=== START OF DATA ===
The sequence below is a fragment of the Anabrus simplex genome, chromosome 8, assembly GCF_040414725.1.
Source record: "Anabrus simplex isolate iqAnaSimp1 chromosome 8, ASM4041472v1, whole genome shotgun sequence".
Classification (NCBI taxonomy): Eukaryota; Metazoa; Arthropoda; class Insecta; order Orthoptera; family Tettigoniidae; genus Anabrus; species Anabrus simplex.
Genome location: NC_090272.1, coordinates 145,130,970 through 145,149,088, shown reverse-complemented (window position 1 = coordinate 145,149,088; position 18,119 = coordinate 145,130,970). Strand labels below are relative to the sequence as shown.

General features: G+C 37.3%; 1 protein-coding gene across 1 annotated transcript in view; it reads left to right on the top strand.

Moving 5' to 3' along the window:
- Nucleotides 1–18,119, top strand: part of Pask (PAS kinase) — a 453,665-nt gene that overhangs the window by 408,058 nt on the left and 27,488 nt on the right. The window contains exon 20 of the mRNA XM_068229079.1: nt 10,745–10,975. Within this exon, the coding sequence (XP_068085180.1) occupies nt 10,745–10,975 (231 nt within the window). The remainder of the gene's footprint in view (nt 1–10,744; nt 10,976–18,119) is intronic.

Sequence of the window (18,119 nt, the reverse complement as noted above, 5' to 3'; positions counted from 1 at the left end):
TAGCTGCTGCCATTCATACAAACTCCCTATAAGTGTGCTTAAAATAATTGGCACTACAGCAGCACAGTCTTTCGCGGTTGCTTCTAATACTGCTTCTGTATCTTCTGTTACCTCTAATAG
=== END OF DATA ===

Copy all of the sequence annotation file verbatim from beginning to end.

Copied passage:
The sequence below is a fragment of the Anabrus simplex genome, chromosome 8, assembly GCF_040414725.1.
Source record: "Anabrus simplex isolate iqAnaSimp1 chromosome 8, ASM4041472v1, whole genome shotgun sequence".
Classification (NCBI taxonomy): Eukaryota; Metazoa; Arthropoda; class Insecta; order Orthoptera; family Tettigoniidae; genus Anabrus; species Anabrus simplex.
Genome location: NC_090272.1, coordinates 145,130,970 through 145,149,088, shown reverse-complemented (window position 1 = coordinate 145,149,088; position 18,119 = coordinate 145,130,970). Strand labels below are relative to the sequence as shown.

General features: G+C 37.3%; 1 protein-coding gene across 1 annotated transcript in view; it reads left to right on the top strand.

Moving 5' to 3' along the window:
- Nucleotides 1–18,119, top strand: part of Pask (PAS kinase) — a 453,665-nt gene that overhangs the window by 408,058 nt on the left and 27,488 nt on the right. The window contains exon 20 of the mRNA XM_068229079.1: nt 10,745–10,975. Within this exon, the coding sequence (XP_068085180.1) occupies nt 10,745–10,975 (231 nt within the window). The remainder of the gene's footprint in view (nt 1–10,744; nt 10,976–18,119) is intronic.

Sequence of the window (18,119 nt, the reverse complement as noted above, 5' to 3'; positions counted from 1 at the left end):
TAGCTGCTGCCATTCATACAAACTCCCTATAAGTGTGCTTAAAATAATTGGCACTACAGCAGCACAGTCTTTCGCGGTTGCTTCTAATACTGCTTCTGTATCTTCTGTTACCTCTAATAG